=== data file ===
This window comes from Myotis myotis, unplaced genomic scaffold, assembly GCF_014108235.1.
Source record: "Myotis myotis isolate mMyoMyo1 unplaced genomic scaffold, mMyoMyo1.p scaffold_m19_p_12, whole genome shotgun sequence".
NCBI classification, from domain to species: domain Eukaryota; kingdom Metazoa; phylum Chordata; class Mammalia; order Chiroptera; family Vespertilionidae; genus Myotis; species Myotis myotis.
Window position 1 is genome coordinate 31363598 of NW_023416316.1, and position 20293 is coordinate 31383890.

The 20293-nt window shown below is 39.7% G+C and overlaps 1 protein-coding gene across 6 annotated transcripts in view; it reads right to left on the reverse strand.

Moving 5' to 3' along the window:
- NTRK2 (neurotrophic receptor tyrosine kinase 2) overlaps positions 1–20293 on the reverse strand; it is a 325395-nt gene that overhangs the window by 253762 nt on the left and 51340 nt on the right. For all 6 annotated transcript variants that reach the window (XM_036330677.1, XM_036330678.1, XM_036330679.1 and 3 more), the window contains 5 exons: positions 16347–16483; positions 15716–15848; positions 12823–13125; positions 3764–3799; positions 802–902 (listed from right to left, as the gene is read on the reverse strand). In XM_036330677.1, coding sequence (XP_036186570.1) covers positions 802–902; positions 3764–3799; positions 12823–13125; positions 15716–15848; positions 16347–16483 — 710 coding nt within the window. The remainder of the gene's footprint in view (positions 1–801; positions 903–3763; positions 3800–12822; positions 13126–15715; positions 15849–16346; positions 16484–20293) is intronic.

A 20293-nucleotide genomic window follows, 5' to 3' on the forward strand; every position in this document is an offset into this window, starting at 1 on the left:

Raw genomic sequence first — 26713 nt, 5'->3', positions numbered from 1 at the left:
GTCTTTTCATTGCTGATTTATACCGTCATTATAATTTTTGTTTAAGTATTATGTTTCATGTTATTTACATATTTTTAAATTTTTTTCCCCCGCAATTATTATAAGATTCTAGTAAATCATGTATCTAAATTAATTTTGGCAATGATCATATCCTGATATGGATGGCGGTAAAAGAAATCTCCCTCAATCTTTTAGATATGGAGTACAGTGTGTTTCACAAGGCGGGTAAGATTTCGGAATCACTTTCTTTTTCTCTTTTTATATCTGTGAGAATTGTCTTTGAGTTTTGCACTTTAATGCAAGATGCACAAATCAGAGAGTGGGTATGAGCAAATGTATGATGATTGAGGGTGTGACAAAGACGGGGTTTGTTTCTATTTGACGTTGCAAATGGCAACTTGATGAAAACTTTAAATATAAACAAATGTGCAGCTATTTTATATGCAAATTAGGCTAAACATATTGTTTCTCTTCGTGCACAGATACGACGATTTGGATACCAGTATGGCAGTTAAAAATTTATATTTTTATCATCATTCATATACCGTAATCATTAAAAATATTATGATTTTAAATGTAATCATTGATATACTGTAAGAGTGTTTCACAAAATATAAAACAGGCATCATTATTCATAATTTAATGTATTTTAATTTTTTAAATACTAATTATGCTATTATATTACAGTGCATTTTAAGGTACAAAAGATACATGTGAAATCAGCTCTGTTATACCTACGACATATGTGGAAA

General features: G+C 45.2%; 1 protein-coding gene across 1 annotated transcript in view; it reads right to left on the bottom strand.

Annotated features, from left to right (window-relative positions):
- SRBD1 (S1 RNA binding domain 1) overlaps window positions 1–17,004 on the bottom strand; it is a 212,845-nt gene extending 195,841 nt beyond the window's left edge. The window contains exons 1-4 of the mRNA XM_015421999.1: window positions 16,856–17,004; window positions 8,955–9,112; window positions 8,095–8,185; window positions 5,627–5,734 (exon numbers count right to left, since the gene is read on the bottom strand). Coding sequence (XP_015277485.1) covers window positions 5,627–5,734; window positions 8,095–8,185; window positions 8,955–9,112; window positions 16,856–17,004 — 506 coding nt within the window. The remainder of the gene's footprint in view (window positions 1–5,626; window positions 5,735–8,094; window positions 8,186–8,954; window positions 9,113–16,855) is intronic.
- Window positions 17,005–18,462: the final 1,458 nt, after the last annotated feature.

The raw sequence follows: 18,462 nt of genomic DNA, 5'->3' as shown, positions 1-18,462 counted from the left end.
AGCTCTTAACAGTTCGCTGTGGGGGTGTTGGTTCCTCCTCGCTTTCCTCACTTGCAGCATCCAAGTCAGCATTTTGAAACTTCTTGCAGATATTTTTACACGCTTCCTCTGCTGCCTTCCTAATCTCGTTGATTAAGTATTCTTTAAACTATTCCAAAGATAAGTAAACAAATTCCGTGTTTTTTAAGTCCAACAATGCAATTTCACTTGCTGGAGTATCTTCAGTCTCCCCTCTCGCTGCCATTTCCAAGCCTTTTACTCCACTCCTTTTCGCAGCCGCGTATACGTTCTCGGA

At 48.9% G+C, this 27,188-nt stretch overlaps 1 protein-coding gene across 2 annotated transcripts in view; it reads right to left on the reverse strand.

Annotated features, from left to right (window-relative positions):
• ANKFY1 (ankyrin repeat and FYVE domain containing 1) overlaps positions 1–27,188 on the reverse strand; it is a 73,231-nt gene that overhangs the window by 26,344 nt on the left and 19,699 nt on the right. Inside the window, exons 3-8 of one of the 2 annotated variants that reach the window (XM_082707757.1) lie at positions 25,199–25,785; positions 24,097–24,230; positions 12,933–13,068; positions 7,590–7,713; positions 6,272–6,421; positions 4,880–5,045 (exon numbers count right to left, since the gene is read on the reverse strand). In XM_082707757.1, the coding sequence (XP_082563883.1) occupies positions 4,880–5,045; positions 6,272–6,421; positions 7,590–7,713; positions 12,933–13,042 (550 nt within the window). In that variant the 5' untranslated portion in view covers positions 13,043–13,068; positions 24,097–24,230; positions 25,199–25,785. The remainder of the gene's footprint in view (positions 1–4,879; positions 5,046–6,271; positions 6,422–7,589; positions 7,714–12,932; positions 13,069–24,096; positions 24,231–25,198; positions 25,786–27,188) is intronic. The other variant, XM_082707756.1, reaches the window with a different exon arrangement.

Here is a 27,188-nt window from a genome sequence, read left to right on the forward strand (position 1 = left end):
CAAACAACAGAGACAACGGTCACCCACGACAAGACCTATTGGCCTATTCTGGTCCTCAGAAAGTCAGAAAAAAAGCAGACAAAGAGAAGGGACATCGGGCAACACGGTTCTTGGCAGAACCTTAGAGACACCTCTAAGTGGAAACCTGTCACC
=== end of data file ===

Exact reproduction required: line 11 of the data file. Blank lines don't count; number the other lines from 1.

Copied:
General features: G+C 45.2%; 1 protein-coding gene across 1 annotated transcript in view; it reads right to left on the bottom strand.